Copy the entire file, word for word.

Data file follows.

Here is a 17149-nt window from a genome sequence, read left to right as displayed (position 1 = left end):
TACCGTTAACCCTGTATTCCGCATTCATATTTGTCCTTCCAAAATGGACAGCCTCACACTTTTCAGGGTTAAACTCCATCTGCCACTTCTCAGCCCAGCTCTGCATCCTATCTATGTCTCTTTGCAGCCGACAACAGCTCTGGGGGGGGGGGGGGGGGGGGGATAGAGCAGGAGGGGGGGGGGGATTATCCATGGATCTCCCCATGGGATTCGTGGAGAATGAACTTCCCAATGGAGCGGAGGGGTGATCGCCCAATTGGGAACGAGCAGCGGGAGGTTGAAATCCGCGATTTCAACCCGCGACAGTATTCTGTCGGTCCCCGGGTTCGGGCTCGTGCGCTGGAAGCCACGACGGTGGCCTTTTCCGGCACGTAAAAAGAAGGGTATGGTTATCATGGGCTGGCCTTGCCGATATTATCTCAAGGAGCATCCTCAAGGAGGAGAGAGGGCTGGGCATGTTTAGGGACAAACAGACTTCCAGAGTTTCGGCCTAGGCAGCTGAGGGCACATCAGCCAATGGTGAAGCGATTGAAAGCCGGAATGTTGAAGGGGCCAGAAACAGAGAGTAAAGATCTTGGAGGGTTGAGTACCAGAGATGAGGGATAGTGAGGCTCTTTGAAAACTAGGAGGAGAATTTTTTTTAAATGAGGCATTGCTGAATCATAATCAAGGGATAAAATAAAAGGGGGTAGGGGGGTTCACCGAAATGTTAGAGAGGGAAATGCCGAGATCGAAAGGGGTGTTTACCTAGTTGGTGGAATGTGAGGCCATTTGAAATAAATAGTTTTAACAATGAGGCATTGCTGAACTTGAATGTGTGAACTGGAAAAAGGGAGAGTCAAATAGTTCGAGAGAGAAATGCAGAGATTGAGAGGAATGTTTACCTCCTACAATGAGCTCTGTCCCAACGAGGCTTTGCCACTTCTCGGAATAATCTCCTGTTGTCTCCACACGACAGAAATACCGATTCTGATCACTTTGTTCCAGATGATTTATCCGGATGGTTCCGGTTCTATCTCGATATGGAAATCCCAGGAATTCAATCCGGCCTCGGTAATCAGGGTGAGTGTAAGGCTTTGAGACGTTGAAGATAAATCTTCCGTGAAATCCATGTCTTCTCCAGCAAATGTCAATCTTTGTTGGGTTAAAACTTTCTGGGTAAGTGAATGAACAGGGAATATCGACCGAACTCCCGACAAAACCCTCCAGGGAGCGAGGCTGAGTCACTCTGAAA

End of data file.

Here is a 17149-nt window from a genome sequence, read left to right as displayed (position 1 = left end):
TACCGTTAACCCTGTATTCCGCATTCATATTTGTCCTTCCAAAATGGACAGCCTCACACTTTTCAGGGTTAAACTCCATCTGCCACTTCTCAGCCCAGCTCTGCATCCTATCTATGTCTCTTTGCAGCCGACAACAGCTCTGGGGGGGGGGGGGGGGGGGGGATAGAGCAGGAGGGGGGGGGGGATTATCCATGGATCTCCCCATGGGATTCGTGGAGAATGAACTTCCCAATGGAGCGGAGGGGTGATCGCCCAATTGGGAACGAGCAGCGGGAGGTTGAAATCCGCGATTTCAACCCGCGACAGTATTCTGTCGGTCCCCGGGTTCGGGCTCGTGCGCTGGAAGCCACGACGGTGGCCTTTTCCGGCACGTAAAAAGAAGGGTATGGTTATCATGGGCTGGCCTTGCCGATATTATCTCAAGGAGCATCCTCAAGGAGGAGAGAGGGCTGGGCATGTTTAGGGACAAACAGACTTCCAGAGTTTCGGCCTAGGCAGCTGAGGGCACATCAGCCAATGGTGAAGCGATTGAAAGCCGGAATGTTGAAGGGGCCAGAAACAGAGAGTAAAGATCTTGGAGGGTTGAGTACCAGAGATGAGGGATAGTGAGGCTCTTTGAAAACTAGGAGGAGAATTTTTTTTAAATGAGGCATTGCTGAATCATAATCAAGGGATAAAATAAAAGGGGGTAGGGGGGTTCACCGAAATGTTAGAGAGGGAAATGCCGAGATCGAAAGGGGTGTTTACCTAGTTGGTGGAATGTGAGGCCATTTGAAATAAATAGTTTTAACAATGAGGCATTGCTGAACTTGAATGTGTGAACTGGAAAAAGGGAGAGTCAAATAGTTCGAGAGAGAAATGCAGAGATTGAGAGGAATGTTTACCTCCTACAATGAGCTCTGTCCCAACGAGGCTTTGCCACTTCTCGGAATAATCTCCTGTTGTCTCCACACGACAGAAATACCGATTCTGATCACTTTGTTCCAGATGATTTATCCGGATGGTTCCGGTTCTATCTCGATATGGAAATCCCAGGAATTCAATCCGGCCTCGGTAATCAGGGTGAGTGTAAGGCTTTGAGACGTTGAAGATAAATCTTCCGTGAAATCCATGTCTTCTCCAGCAAATGTCAATCTTTGTTGGGTTAAAACTTTCTGGGTAAGTGAATGAACAGGGAATATCGACCGAACTCCCGACAAAACCCTCCAGGGAGCGAGGCTGAGTCACTCTGAAA